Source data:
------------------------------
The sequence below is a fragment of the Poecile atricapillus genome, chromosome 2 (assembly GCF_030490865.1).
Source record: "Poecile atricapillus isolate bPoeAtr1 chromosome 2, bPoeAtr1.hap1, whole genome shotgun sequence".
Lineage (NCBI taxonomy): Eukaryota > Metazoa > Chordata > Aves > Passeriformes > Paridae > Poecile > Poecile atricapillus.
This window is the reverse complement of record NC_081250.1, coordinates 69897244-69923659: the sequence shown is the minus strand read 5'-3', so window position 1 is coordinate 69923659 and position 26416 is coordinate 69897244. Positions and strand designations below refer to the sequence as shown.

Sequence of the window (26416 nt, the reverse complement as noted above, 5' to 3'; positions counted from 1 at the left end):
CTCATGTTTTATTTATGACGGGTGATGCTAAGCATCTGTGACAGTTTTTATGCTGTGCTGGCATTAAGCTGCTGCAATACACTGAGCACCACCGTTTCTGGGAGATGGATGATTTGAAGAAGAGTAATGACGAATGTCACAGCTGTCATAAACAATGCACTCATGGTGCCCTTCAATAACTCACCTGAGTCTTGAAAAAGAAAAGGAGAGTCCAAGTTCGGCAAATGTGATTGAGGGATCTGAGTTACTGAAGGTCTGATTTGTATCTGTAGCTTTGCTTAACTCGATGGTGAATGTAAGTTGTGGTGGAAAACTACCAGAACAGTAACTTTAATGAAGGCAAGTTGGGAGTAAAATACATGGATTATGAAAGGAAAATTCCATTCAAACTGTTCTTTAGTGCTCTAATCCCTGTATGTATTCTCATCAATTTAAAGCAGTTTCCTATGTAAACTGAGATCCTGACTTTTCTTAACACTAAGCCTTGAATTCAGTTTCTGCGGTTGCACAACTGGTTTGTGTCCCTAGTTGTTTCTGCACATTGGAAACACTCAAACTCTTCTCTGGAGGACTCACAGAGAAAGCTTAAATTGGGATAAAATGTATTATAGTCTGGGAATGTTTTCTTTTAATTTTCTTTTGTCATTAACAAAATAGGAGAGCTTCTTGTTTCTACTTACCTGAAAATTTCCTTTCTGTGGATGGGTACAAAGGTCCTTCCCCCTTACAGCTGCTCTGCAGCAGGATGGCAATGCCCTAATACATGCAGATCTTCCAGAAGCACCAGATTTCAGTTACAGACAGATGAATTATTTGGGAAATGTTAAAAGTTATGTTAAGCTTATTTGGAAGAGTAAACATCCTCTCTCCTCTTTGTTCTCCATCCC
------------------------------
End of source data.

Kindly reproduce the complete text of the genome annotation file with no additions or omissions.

The sequence below is a fragment of the Poecile atricapillus genome, chromosome 2 (assembly GCF_030490865.1).
Source record: "Poecile atricapillus isolate bPoeAtr1 chromosome 2, bPoeAtr1.hap1, whole genome shotgun sequence".
Lineage (NCBI taxonomy): Eukaryota > Metazoa > Chordata > Aves > Passeriformes > Paridae > Poecile > Poecile atricapillus.
This window is the reverse complement of record NC_081250.1, coordinates 69897244-69923659: the sequence shown is the minus strand read 5'-3', so window position 1 is coordinate 69923659 and position 26416 is coordinate 69897244. Positions and strand designations below refer to the sequence as shown.

Sequence of the window (26416 nt, the reverse complement as noted above, 5' to 3'; positions counted from 1 at the left end):
CTCATGTTTTATTTATGACGGGTGATGCTAAGCATCTGTGACAGTTTTTATGCTGTGCTGGCATTAAGCTGCTGCAATACACTGAGCACCACCGTTTCTGGGAGATGGATGATTTGAAGAAGAGTAATGACGAATGTCACAGCTGTCATAAACAATGCACTCATGGTGCCCTTCAATAACTCACCTGAGTCTTGAAAAAGAAAAGGAGAGTCCAAGTTCGGCAAATGTGATTGAGGGATCTGAGTTACTGAAGGTCTGATTTGTATCTGTAGCTTTGCTTAACTCGATGGTGAATGTAAGTTGTGGTGGAAAACTACCAGAACAGTAACTTTAATGAAGGCAAGTTGGGAGTAAAATACATGGATTATGAAAGGAAAATTCCATTCAAACTGTTCTTTAGTGCTCTAATCCCTGTATGTATTCTCATCAATTTAAAGCAGTTTCCTATGTAAACTGAGATCCTGACTTTTCTTAACACTAAGCCTTGAATTCAGTTTCTGCGGTTGCACAACTGGTTTGTGTCCCTAGTTGTTTCTGCACATTGGAAACACTCAAACTCTTCTCTGGAGGACTCACAGAGAAAGCTTAAATTGGGATAAAATGTATTATAGTCTGGGAATGTTTTCTTTTAATTTTCTTTTGTCATTAACAAAATAGGAGAGCTTCTTGTTTCTACTTACCTGAAAATTTCCTTTCTGTGGATGGGTACAAAGGTCCTTCCCCCTTACAGCTGCTCTGCAGCAGGATGGCAATGCCCTAATACATGCAGATCTTCCAGAAGCACCAGATTTCAGTTACAGACAGATGAATTATTTGGGAAATGTTAAAAGTTATGTTAAGCTTATTTGGAAGAGTAAACATCCTCTCTCCTCTTTGTTCTCCATCCC